ISSF report indicates little change in global tuna sustainability since March

A school of tuna swimming

The International Seafood Sustainability Foundation’s (ISSF) latest “Status of the Stocks” report for global tuna fisheries found the sustainability of global tuna stocks has remained flat since its last report in March.  

The latest report found that 85 percent of the world’s commercial tuna catch comes from stocks at “healthy” levels of abundance, the same amount the ISSF reported over six months ago. The level of tuna coming from overfished stocks also remained flat at 11 percent, and 4 percent of the catch is coming from stocks at an “intermediate” level of abundance.

ISSF reported that no individual stock statuses have changed in any meaningful way since the March report, and the new report contains new stock assessment results from the Western Pacific bigeye and yellowfin, North Pacific albacore, North Atlantic albacore, and Southern bluefin stocks – none of which changed.

“The lack of substantial changes in stock status between report periods highlights the value of continuous scientific assessments to inform stock-management decisions,” ISSF said.

Of the overfished stocks, Mediterranean albacore, Indian Ocean bigeye, and Indian Ocean yellowfin stocks continue to be overfished and subject to overfishing. The ISSF also reported that Pacific Ocean bluefin tuna is overfished, but is not subject to overfishing.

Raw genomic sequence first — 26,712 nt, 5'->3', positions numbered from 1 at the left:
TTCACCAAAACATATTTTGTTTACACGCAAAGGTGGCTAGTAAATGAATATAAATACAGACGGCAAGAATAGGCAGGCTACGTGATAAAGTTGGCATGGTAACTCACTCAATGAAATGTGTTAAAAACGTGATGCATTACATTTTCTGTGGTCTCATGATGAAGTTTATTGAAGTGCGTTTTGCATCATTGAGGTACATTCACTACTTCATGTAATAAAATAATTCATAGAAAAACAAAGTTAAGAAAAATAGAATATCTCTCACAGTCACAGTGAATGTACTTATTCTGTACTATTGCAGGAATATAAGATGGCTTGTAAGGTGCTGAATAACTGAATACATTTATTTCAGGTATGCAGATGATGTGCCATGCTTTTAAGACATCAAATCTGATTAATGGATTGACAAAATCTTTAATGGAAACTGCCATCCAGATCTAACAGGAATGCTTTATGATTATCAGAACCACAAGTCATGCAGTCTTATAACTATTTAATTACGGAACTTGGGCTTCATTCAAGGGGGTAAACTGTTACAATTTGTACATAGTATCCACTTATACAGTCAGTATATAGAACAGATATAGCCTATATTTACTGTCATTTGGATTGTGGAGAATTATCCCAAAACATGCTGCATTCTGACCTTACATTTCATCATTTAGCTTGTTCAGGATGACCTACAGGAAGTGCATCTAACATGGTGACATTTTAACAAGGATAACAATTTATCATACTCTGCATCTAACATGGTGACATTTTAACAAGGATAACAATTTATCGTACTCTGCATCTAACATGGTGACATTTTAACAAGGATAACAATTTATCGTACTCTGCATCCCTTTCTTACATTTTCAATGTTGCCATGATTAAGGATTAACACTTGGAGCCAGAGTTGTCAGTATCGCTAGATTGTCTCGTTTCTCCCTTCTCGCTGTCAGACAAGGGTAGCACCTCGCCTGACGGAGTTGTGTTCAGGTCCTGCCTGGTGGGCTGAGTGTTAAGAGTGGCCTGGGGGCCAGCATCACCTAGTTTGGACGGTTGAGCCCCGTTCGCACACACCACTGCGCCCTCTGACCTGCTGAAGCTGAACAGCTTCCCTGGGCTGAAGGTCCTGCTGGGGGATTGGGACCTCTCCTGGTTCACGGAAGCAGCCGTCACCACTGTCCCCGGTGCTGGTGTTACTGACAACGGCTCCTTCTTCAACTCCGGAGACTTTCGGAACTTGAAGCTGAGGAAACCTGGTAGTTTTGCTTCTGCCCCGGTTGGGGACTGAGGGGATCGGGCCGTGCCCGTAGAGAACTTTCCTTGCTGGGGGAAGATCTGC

Bigeye and yellowfin in the Indian Ocean have been the subject of ongoing debate at the Indian Ocean Tuna Commission (IOTC), the regional fishery management organization (RFMO) in charge of stocks there.

Environmental organizations have pressured the IOTC to take action on the bigeye and yellowfin stocks, but the latest meeting in May once again failed to reach any agreement on new yellowfin quotas, but did take some steps to rein in bigeye catch.  

Other RFMOs have also taken action since the ISSF’s last update in March. The Inter-American Tropical Tuna Commission established new rules on fish aggregate device (FAD) fisheries in the Easter Pacific Ocean, and adopted a new harvest strategy and harvest control rule for Nort Pacific albacore.

The Commission for the Conservation of Southern Bluefin Tuna also adopted recommendations on a total allowable catch for Southern bluefin based on the outcome of the stock’s management procedure.

Overall, the new Status of the Stocks report has few notable changes from March. The abundance of spawning biomass levels, globally, remains unchanged: 61 percent are at a healthy level, 22 percent are at an intermediate level, and 17 percent are overfished. The totals are still a decline compared to ISSF reports in 2022.  

Photo courtesy of Jeff Muir/ISSF


Want seafood news sent to your inbox?

You may unsubscribe from our mailing list at any time. Diversified Communications | 121 Free Street, Portland, ME 04101 | +1 207-842-5500